Alternative therapies

Some pet owners explore alternative therapies to complement conventional treatments. Just be sure to discuss any alternative treatments with your vet to make sure they’re safe and compatible with your cat's current medication and health condition.

Options include:

  • Acupuncture: Some believe acupuncture may help promote overall neurological health, though evidence of its effectiveness is limited.

  • Herbal supplements: More research is needed to confirm the benefits of these. They are no substitute for traditional medications.

  • Massage therapy: Helps in relaxation and stress reduction, which can be beneficial for managing seizures, though its direct impact on seizures is not well-established.

When dealing with a medical condition as serious as seizures, alternative therapies certainly shouldn’t be your first line of defense. But with realistic expectations and the right information, they may be additional tools in your arsenal. Always introduce them under the advice and supervision of a vet, who may even directly administer some treatments.

Managing a seizing cat at home

A close-up of a fluffy cat with a tabby and white coat, looking to the side. The cat has green eyes and is lying down, bathed in sunlight.

It's important to understand both immediate steps for handling a seizure and long-term strategies for managing your cat's condition. Knowing what to do can make a big difference.

Immediate steps

When your cat has a seizure, stay calm and follow these steps:

  1. Keep your cat safe: Move any objects that could cause injury away from your cat. Cushion their head with a soft object, if possible.

  2. Dim the lights: This can help reduce seizure intensity

  3. Avoid restraint: Don’t try to hold your cat down or put anything in their mouth. Let the seizure run its course.

  4. Time the seizure: Note the duration of the seizure. If it lasts more than a few minutes, seek emergency veterinary help. Even shorter seizures should be reported to your vet for further guidance.

  5. Stay with your cat: Stay calm and offer comfort and reassurance as they come out of the seizure.

Long-term care

Managing seizures in the long term involves creating a supportive environment for your cat. Regular veterinary check-ups, keeping consistent medication schedules, and monitoring seizure activity are all critical.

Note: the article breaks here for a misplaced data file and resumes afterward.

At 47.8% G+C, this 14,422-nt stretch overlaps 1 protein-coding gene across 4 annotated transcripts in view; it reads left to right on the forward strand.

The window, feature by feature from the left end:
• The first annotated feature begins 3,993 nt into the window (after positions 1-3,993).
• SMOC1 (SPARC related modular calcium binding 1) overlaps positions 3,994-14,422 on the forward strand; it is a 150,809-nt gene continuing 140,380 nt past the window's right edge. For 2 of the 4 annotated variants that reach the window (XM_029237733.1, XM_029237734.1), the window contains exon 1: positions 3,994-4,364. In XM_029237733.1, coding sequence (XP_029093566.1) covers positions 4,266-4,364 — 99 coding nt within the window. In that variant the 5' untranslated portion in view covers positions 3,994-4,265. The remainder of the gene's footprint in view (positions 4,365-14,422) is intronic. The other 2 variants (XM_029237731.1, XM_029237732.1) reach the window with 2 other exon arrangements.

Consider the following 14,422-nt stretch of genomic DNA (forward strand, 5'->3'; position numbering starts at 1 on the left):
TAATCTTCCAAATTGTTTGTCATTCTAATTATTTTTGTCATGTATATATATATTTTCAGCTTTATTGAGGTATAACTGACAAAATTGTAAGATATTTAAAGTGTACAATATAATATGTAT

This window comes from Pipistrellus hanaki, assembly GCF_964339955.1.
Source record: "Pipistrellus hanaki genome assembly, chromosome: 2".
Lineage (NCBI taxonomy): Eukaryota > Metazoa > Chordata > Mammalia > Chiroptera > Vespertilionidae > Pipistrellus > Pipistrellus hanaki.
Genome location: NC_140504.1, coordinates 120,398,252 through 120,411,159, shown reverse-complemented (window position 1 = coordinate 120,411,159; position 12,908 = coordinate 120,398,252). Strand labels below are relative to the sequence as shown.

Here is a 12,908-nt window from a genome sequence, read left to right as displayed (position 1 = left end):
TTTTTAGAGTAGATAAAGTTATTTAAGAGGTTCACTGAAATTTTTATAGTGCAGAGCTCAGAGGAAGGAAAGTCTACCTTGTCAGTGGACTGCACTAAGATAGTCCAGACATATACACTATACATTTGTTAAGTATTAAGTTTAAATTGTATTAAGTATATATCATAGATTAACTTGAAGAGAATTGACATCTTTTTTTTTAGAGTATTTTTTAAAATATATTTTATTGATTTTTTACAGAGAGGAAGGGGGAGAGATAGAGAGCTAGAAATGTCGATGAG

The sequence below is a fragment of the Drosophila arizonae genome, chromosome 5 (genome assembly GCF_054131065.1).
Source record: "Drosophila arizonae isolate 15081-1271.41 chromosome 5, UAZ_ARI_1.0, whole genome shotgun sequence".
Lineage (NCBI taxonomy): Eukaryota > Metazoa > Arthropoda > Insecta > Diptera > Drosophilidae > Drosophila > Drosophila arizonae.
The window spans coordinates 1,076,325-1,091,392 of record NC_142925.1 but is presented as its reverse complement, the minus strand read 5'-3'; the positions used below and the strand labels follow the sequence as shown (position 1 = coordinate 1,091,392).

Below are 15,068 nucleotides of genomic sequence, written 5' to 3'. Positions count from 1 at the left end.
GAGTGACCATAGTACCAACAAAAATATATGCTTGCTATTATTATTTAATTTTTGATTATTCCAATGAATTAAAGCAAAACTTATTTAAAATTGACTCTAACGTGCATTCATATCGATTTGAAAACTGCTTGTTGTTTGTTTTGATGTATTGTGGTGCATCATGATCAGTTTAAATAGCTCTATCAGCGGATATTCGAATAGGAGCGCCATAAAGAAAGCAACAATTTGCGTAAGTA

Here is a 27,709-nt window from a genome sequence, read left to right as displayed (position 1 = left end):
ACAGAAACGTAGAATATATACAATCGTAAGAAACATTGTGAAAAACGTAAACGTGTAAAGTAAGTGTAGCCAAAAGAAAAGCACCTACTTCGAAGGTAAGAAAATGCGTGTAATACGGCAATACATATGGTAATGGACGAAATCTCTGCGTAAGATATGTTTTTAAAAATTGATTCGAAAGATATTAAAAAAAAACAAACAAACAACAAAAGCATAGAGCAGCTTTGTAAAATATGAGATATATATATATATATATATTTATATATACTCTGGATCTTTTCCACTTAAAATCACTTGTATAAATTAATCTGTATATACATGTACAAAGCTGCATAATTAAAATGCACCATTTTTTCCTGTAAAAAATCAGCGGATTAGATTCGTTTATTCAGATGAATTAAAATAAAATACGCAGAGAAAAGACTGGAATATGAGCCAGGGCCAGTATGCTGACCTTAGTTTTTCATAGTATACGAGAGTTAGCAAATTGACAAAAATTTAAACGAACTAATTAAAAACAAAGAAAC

When to seek emergency help

Certain situations require immediate veterinary attention. Seek emergency help if:

  • The seizure lasts more than a few minutes.

  • Your cat has multiple seizures in a short period.

  • Your cat does not fully recover between seizures.

  • There are signs of injury or severe disorientation post-seizure.

Quick action in these situations can make a significant difference in your cat's recovery and overall health.

The impact of seizures on quality of life

A senior woman is getting cozy with her fluffy and cute older ginger cat cat

Seizures can shake up your cat's health and happiness in very big ways. Understanding these impacts can help you make sure your feline friend lives their best life.

Physical impact

Seizures can take a toll on your cat's physical health. Frequent seizures can lead to muscle strain, fatigue, and injury. Over time, repeated seizures may affect your cat's overall vitality and mobility. In severe cases, seizures can result in permanent brain damage or be life-threatening.

Emotional impact

Seizures can also affect your cat's emotional well-being. The disorientation and confusion that follow a seizure can cause anxiety and stress. Cats may become more withdrawn or exhibit changes in behavior.

The importance of support systems

Having a strong support system is crucial for both you and your cat. This includes your veterinary team, who can offer medical advice and treatment plans, as well as friends and family who can provide emotional support. 

Joining a community of pet owners who have similar experiences can also be a great source of comfort and practical tips.

Insuring your cat’s well-being

If you’re concerned about your cat’s health and want to be prepared for unexpected medical expenses, consider getting cat insurance. Insurance can help cover the costs of diagnosis, treatment, and ongoing care for seizure disorders, so your cat gets the best possible care without the financial strain. 

Just remember, it's wise to get insurance while your cat is young and healthy, as pre-existing conditions like seizures may not be covered if they develop before your cat is insured.

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Curious cats get into tricky situations. Insurance can help reimburse you for unexpected accidents and illnesses.

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David Teich
Lead Editor

David oversees content strategy and development at ManyPets. As Lead Editor, he focuses on delivering accurate information related to pet care and insurance. David’s editorial background spans more than a decade, including a pivotal role at Digiday, where he wrote content and managed relationships with media and tech companies. As an Associate Editor at Cynopsis Media, David wrote the Cynopsis Digital newsletter and interviewed executives and digital marketing experts in the TV industry. His background also includes film journalism. His diverse experiences in journalism and marketing underpins his role in shaping content within the pet care industry.